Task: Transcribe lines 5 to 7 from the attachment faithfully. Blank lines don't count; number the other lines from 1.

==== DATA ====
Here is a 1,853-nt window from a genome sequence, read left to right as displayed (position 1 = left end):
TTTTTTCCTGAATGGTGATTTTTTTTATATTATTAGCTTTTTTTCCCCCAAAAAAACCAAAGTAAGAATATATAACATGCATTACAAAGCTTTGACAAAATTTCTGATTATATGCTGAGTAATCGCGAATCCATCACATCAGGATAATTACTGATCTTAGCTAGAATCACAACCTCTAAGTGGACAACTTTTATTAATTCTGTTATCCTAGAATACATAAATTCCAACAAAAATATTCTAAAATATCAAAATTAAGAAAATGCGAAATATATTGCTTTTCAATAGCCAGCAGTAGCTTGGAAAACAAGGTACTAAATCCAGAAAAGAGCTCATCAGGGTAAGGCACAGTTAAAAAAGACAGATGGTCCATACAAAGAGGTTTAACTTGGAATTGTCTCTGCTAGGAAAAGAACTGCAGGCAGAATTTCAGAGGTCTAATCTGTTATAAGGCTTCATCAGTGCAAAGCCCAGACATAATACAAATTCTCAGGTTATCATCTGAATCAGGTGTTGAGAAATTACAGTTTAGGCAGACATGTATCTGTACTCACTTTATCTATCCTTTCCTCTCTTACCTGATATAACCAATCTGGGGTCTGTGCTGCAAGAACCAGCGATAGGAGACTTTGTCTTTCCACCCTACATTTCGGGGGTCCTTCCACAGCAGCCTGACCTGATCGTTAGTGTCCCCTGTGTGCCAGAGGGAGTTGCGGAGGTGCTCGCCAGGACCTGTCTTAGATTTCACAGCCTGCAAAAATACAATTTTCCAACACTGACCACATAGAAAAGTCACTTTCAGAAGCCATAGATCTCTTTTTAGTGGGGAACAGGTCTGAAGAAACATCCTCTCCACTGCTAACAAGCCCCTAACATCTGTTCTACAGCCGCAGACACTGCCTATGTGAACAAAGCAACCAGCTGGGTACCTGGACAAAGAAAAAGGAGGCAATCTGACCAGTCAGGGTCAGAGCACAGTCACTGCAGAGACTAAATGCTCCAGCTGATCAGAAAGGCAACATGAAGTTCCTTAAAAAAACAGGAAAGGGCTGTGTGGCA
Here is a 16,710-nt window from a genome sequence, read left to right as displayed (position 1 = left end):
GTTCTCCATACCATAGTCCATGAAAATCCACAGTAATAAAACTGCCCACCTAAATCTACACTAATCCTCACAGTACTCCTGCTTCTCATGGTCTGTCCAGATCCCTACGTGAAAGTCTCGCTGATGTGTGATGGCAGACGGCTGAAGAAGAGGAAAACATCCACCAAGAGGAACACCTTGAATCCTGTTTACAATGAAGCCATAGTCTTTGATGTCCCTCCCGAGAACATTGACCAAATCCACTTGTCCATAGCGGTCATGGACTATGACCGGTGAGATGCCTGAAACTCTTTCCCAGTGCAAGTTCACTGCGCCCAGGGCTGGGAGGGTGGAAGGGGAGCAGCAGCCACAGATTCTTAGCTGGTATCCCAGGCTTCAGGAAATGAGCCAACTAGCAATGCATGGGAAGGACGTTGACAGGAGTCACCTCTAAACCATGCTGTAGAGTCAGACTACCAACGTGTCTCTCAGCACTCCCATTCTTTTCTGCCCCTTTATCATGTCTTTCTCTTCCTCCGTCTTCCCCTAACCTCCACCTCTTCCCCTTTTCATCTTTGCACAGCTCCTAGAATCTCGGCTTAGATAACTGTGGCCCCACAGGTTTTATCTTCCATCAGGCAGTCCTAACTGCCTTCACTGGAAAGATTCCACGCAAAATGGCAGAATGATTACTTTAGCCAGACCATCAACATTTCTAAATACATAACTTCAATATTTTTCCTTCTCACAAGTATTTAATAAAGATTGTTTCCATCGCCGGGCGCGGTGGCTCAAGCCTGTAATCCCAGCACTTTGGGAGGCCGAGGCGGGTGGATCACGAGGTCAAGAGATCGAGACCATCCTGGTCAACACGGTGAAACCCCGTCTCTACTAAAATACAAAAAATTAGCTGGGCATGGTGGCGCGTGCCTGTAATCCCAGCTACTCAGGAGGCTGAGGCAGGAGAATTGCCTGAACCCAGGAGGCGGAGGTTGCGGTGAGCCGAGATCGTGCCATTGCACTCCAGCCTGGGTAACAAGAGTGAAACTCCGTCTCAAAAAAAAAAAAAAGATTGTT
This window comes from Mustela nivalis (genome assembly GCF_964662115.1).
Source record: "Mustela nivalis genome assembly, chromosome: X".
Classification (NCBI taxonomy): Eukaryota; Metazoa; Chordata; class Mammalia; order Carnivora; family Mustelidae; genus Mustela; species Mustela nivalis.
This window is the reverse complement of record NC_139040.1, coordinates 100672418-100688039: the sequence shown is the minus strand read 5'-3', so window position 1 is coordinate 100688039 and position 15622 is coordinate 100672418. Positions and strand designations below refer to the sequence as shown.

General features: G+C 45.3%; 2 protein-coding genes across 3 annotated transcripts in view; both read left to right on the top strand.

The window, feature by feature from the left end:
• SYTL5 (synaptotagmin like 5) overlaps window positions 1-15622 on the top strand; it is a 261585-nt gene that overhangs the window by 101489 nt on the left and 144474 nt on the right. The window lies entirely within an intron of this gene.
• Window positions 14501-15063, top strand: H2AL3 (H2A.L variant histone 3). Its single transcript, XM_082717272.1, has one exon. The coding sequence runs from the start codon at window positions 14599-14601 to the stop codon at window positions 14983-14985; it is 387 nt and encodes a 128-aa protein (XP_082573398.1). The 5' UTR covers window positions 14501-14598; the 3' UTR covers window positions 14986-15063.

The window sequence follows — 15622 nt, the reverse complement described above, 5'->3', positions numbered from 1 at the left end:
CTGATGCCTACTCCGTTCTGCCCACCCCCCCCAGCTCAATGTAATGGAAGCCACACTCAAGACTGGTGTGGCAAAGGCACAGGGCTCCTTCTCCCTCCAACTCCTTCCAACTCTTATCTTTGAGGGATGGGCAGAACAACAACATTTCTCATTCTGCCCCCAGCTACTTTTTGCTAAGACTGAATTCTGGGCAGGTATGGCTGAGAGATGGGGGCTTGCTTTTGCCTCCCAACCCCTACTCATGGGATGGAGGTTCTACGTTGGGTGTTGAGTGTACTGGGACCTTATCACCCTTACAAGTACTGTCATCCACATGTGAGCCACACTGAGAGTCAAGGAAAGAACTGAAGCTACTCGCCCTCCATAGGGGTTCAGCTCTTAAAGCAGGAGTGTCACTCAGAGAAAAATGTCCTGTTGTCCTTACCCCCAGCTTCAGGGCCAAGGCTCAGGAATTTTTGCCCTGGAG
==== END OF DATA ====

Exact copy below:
This window comes from Mustela nivalis (genome assembly GCF_964662115.1).
Source record: "Mustela nivalis genome assembly, chromosome: X".
Classification (NCBI taxonomy): Eukaryota; Metazoa; Chordata; class Mammalia; order Carnivora; family Mustelidae; genus Mustela; species Mustela nivalis.